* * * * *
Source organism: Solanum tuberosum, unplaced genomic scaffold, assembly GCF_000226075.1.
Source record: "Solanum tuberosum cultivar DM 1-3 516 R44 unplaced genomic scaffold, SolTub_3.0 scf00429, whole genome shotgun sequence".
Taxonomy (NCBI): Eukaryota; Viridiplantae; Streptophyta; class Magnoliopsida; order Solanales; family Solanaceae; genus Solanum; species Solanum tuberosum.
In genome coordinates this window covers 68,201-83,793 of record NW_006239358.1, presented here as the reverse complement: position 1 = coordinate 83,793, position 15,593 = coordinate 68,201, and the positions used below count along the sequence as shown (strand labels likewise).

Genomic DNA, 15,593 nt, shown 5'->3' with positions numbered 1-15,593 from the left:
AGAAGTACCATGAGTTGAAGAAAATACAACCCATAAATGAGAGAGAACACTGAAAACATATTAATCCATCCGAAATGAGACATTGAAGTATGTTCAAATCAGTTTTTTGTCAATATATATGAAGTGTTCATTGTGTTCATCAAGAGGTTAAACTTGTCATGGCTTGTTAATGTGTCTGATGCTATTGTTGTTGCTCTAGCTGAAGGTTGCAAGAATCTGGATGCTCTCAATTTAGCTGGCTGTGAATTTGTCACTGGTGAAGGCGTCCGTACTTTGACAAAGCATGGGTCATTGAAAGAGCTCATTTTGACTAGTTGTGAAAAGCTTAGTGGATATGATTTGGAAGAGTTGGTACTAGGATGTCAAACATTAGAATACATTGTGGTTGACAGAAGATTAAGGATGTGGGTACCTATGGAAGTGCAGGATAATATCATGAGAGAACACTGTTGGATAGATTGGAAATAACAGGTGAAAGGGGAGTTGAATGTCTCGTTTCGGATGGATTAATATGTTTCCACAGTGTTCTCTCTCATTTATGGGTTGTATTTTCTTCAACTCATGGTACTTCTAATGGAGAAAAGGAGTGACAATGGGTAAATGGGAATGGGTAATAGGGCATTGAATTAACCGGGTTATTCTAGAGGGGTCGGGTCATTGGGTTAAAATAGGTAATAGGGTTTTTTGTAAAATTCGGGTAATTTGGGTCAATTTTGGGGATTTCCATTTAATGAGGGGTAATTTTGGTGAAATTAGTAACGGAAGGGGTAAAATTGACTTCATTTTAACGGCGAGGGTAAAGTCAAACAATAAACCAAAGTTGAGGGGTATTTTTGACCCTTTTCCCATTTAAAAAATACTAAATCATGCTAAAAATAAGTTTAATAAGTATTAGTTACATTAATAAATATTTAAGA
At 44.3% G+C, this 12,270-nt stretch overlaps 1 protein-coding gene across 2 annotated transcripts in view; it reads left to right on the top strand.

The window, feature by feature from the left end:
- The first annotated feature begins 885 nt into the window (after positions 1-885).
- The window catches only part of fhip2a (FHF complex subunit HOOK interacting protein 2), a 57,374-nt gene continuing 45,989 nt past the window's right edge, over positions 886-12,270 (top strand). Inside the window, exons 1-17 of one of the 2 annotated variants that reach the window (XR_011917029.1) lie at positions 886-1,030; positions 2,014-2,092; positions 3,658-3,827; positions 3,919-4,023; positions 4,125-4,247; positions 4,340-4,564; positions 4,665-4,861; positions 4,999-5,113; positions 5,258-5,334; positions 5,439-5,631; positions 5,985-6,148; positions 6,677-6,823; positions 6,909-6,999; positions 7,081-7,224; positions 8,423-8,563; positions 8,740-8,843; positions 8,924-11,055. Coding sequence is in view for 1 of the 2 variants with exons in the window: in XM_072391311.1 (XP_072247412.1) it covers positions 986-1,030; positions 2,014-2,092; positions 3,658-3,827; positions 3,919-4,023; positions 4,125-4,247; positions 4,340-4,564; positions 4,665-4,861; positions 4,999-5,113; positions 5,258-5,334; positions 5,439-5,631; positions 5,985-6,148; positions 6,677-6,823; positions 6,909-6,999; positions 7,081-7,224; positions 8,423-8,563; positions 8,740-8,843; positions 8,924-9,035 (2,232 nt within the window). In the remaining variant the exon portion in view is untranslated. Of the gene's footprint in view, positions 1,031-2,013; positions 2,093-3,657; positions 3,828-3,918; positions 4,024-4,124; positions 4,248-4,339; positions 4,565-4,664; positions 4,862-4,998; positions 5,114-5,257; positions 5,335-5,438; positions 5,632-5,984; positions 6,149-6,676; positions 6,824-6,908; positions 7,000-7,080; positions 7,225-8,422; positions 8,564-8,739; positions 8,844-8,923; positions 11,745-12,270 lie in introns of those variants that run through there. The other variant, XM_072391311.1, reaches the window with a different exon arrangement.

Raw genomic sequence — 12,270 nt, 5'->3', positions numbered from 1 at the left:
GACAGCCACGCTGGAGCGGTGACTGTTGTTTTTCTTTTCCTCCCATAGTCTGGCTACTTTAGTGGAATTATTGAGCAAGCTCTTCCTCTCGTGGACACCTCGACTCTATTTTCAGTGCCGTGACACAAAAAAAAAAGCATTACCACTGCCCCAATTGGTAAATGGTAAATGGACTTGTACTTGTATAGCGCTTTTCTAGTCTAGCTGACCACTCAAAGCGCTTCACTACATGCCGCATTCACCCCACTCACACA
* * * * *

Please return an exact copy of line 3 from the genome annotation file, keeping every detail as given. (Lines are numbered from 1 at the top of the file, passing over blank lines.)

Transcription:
Taxonomy (NCBI): Eukaryota; Viridiplantae; Streptophyta; class Magnoliopsida; order Solanales; family Solanaceae; genus Solanum; species Solanum tuberosum.